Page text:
Skin Tag Cancer

Skin Tag Cancer: Are These Tumors Cancerous?

Skin Tag Cancer Many individuals with skin tags often become concerned about cancerous skin tags. According to dermatologists, skin tags are not cancerous growths and are not capable of becoming cancerous. Skin tags are benign growths of skin protruding from the epidermis, often occurring on the eyelids, armpits, breasts, and groin. These growths often occur in individuals over sixty years of age, but can occur at any age.

Skin tags are formally known as acrochordons, and are classified as tumors; however, skin tag tumors cannot become cancerous. Dermatologists classify skin tags as benign skin growths, i.e. tumors. Unfortunately, many individuals mistakenly associate the classification of “tumor” with malignancy. Although the taxonomy may be somewhat unsettling, skin tags can be classified as a purely cosmetic issue; a minor dermatological malady not threatening the body’s health.

The Causes of Non-Cancerous Skin Tags

Picture of Skin Tag in the Armpit A skin tag is caused by a skin anomaly known as hyperplasia, or an overgrowth of skin. The overgrowth is of the epidermal skin, which eventually overlaps the dermis causing a skin tag to form. The collagen fibers of a skin tag are more loose and swollen than normally formed collagen fibers. As a result of the abnormally formed structures within skin tags, skin tags often have no hairs and will not develop moles. Skin tags tend to form in the armpits, genitals, and underneath the breasts for this reason.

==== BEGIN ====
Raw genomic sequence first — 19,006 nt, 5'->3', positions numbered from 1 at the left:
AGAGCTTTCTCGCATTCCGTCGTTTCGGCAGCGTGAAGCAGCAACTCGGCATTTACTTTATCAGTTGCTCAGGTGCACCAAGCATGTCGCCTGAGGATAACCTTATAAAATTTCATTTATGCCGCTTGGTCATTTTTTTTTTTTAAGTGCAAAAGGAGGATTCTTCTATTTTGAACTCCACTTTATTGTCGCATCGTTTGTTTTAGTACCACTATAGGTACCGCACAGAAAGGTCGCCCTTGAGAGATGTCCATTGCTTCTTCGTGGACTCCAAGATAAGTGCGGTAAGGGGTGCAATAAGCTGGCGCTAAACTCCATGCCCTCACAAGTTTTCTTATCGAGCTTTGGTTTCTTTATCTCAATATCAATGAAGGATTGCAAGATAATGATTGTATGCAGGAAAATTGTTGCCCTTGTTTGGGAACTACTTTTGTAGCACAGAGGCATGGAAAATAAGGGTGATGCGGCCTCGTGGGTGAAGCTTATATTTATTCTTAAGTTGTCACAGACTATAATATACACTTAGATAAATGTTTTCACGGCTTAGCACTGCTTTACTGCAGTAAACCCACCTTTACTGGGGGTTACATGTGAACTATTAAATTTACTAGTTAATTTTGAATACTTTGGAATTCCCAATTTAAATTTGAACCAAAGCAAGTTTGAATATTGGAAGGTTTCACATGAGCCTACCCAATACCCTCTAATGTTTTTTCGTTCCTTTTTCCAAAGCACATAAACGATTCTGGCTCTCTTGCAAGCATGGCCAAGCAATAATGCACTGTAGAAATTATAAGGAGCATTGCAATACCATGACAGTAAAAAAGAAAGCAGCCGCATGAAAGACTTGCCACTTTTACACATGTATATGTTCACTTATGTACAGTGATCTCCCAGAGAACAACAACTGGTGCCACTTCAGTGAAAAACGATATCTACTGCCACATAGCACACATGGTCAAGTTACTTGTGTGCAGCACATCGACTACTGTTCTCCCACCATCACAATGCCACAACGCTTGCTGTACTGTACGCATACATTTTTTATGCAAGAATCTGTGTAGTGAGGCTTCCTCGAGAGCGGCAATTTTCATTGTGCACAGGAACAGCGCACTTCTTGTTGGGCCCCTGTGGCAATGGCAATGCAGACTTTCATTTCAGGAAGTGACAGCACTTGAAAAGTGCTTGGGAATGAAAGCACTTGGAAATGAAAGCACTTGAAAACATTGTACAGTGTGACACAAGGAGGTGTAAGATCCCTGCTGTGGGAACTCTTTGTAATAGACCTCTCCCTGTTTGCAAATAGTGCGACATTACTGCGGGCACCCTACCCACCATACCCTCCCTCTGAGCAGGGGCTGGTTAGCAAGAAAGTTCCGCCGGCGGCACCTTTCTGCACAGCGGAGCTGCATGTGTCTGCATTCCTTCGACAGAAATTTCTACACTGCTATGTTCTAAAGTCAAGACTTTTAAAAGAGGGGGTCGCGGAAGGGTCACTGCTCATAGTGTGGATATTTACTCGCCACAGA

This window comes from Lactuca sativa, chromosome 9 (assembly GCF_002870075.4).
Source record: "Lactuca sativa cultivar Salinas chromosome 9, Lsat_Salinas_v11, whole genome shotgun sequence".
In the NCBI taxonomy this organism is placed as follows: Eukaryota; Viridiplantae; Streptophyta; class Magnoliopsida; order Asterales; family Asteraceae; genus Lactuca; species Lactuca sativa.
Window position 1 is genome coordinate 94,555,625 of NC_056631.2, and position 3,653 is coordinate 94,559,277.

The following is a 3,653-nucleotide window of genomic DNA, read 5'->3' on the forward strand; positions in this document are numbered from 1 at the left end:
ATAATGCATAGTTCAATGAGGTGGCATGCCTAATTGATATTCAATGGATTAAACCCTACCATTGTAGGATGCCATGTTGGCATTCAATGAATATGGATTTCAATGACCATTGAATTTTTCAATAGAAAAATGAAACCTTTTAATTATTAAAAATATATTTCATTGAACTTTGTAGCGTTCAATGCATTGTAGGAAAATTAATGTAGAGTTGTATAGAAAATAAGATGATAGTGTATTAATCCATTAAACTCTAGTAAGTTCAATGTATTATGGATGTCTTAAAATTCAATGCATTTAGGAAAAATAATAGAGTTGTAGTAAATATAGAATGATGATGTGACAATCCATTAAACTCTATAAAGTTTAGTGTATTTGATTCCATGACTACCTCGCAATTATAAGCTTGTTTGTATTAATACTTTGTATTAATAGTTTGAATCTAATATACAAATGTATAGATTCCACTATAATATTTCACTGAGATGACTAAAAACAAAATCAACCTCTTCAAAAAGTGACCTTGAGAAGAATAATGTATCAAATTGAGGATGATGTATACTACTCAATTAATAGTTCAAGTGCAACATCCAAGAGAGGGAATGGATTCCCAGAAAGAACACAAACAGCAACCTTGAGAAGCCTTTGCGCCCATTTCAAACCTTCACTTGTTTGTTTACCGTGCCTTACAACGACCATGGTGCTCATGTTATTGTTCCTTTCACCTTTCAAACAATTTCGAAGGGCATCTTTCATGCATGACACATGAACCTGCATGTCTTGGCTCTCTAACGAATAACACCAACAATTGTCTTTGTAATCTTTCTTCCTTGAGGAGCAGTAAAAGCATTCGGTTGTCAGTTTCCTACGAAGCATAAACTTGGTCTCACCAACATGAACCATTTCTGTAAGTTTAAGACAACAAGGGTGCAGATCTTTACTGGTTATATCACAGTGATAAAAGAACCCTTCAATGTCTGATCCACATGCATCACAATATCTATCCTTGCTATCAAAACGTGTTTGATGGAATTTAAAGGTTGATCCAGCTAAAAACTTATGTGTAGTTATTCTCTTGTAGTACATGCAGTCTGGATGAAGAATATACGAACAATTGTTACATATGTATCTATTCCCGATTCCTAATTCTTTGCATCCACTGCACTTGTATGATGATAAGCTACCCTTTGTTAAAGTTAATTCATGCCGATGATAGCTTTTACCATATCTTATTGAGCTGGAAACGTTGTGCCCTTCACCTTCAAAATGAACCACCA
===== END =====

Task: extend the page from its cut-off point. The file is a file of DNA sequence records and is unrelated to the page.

There is approximately a little less than a fifty percent chance an individual will develop a skin tag at some point in time during their lives. As mentioned, skin tags are less common among young individuals; a result of healthier collagen and overall epidermal vivacity. Individuals with diabetes and women who are pregnant are also more prone to develop skin tags.

Why Remove Non-Cancerous Skin Tags

Because skin tags are benign growths, leaving skin tags untreated does not increase a any risk of these skin tags causing cancer. Removing a skin tag is something which can be done at the discretion of the victim of the skin tag. Although not life threatening, many skin tags are quite unsightly. Skin tags can range in diameter from a few millimeters to over one inch. Golf ball sized skin tags have been documented, although skin tags of this size are somewhat rare.

As skin tags can increase in size, skin tag removal often highly desired. For this reason, skin tags are often removed by individuals before they become too unsightly. Additionally, removing a small skin tag is much easier than a larger skin tag; hence it is prudent to remove skin tags earlier rather than later.

The efficacy of the Chris Gibson Skin Tags Treatment has been proven by many individuals. Large skin tags and small skin alike are quickly removed from the body in just three days. For this reason, the Chris Gibson Skin Tags Treatment is safe to use even if you have larger skin tags; skin tags larger than a millimeter or two.

Sending Non-Cancerous Skin Tags in for Pathological Examination

Because skin tags are benign, having no potential of becoming malignant, there is rarely any need for sending a skin tag in for pathological testing. Aside from skin tags, other skin maladies are often pathologically examined. Any atypical skin growths which are extremely large, bleed frequently, or rapidly change in shape and appearance should be considered for pathological examination.